Religion played a vital role in the molding of a Roman citizen. According to the story told by Carl Richard, Romans were obsessed with performing the rites of their religion with exactness. In fact, Richard argues, the purposes behind the performance was less important than the displacing engendered by strict adherence to the ceremonies.
As the Romans, we Americans have been blessed geographically. Unlike the Romans, however, as a people we have abandoned our public piety. We have jettisoned the devotion to the public performance of rites and sacred obligations that moored our ancestors to the American dogma of discipline and hard work. While it is true that the faith of some of our Founding Fathers was arguably less channeled into this or that sectarian stream, it is irrefutable that they were to a man reliant on the strength they derived from reliance on the performance of public ritual. While such devotion to the demands of morality strengthened the cement that held the Roman Republic together, the foundations of the American Republic is equally enervated by the disregard to the same principle of public piety. This potential was foretold by no less a light than the French observer and admirer of America, Alexis de Tocqueville:
The American Constitution is remarkable for its simplicity; but it can only suffice a people habitually correct in their actions, and would be utterly inadequate to the wants of a different nation. Change the domestic habits of the Americans, their religious devotion, and their high respect for morality, and it will not be necessary to change a single letter in the Constitution in order to vary the whole form of their government.
Have we witnessed in our own time the seeds of the destruction of our Republic that were identified by de Tocqueville? Will the mighty republican form of government we inherited in large measure from the noble Romans be enervated and reduced to an American form of collectivist empire because of our disregard for the moorings of morality?
In the final chapters of Why We’re All Romans, Carl J. Richard examines the role Roman hegemony played in the successful proselytizing of Christianity throughout the provinces of the Roman Empire. While the "good news" of the gospel of Christ fell on deaf ears among the Savior's fellow Jews, the Roman citizen Paul found many willing converts among the former colonies of the Greek empire. Richard ascribes the geometric and geographic growth of the Christian sect to the remarkable missionary efforts the former persecutor and proud citizen of Rome, Saul of Tarsus. Paul took the message of the Messiah to the poor and disenfranchised, who joyfully embraced the liberation offered by the tenets of the gospel of Jesus Christ, Himself born in the Roman colony of Judea.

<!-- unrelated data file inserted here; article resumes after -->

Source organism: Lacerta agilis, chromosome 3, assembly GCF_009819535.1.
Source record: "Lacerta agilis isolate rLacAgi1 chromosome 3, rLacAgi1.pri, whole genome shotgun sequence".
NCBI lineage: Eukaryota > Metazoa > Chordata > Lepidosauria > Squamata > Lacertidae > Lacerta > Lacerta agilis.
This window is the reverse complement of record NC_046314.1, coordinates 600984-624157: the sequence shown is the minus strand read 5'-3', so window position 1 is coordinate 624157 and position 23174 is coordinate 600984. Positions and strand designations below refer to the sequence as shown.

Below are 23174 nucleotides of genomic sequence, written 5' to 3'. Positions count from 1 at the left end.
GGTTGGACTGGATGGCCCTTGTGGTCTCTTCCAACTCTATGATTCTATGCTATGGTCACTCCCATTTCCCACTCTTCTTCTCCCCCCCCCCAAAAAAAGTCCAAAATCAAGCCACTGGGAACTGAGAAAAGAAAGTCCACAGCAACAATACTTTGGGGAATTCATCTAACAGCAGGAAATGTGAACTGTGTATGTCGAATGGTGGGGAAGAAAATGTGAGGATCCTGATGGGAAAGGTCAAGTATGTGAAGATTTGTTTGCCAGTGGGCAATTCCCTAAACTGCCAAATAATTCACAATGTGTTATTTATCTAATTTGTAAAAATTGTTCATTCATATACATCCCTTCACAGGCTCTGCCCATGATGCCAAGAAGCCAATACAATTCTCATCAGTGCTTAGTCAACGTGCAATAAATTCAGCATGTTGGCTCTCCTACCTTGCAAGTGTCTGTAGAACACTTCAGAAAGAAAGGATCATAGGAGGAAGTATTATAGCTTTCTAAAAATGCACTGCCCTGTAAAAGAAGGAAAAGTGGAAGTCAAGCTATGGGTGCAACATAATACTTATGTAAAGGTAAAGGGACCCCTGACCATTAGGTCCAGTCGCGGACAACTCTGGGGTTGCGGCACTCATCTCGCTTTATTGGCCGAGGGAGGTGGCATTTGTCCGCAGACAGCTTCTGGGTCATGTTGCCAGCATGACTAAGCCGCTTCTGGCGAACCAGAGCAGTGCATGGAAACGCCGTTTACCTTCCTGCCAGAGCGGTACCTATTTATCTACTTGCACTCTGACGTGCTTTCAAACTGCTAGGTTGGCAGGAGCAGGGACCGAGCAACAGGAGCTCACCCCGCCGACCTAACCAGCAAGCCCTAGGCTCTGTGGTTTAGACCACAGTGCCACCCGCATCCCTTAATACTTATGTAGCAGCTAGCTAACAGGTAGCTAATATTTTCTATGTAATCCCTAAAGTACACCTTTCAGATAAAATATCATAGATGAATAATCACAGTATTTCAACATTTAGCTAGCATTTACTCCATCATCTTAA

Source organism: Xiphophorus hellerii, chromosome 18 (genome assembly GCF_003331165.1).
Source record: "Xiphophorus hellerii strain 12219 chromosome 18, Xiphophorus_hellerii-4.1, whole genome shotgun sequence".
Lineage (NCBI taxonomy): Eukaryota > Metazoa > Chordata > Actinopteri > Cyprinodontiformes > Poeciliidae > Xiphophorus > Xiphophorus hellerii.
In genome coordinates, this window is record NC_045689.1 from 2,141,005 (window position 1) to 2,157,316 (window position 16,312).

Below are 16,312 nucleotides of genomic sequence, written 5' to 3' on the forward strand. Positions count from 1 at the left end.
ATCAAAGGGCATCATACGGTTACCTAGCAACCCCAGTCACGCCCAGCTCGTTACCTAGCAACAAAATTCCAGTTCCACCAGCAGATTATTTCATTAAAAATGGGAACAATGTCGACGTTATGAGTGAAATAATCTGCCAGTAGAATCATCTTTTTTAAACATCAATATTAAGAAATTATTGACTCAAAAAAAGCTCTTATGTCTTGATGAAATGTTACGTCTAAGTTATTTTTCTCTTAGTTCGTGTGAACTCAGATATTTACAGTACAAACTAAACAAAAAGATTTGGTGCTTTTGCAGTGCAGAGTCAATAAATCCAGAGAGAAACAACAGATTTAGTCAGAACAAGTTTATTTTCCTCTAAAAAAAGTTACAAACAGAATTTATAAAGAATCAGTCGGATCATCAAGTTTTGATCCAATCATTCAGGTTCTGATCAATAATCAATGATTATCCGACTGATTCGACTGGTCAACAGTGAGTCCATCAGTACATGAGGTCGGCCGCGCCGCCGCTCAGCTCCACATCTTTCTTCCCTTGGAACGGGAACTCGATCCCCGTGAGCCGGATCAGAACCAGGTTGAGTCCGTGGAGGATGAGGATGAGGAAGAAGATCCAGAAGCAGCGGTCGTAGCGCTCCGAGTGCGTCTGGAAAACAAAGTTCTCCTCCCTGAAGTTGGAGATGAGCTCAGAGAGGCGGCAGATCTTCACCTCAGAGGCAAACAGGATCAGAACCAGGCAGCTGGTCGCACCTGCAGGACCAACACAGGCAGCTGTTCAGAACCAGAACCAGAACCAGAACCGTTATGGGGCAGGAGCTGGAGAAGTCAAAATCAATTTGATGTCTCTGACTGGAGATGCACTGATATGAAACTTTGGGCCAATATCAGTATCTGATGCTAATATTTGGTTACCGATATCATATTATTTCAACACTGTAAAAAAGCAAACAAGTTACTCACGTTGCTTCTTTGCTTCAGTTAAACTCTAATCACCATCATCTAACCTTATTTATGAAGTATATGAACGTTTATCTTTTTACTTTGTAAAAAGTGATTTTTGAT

Richard insists that as the Christian church grew, its appeal was enhanced by the willingness of its Roman leadership to incorporate rather than reject the influence of paganism. Professor Richard writes that, "The veneration of relics and the practice of pilgrimages to holy sites appealed to the deeply ingrained Roman tendency to invest material objects and places with magical powers." It was the vestigial Pagan craving of the mystical that contributed to the "veneration of Mary and the saints," Richard argues. Whether or not once accepts this hypothesis, it is beyond debate that the peace and leveling effect of the Roman way precipitated the rapid expansion of the Christian faith in the first few centuries after the death of Jesus.
All in all, Why We’re All Romans is an acceptable addition to Carl J. Richard's scholarship on the undeniable influence of the civilizations of the ancient Mediterranean Sea on the government, religion, and mores of the West. The fact is, however, that no one in his right mind would contest the point. Fortunately for Dr. Richard, what his book lacks in originality it makes up for in the elegance of its prose. Richard's mastery of the scholarship in this field lends an engaging quality to his work that for the most part covers a multitude of sins. The most cardinal of which are the absolute (and unforgivable) absence of footnotes and citations to primary or secondary sources. While the book is understandably not targeted at an academic market, even works written for the general public should reference appropriate source material. This weakness is especially conspicuous and enfeebling to the otherwise commendable work in light of the praise heaped upon the Roman proclivity for unpretentiously giving due to credit to those upon whose shoulders they built the world’s most influential empire.
Why We’re All Romans is available in hardcover and Kindle edition.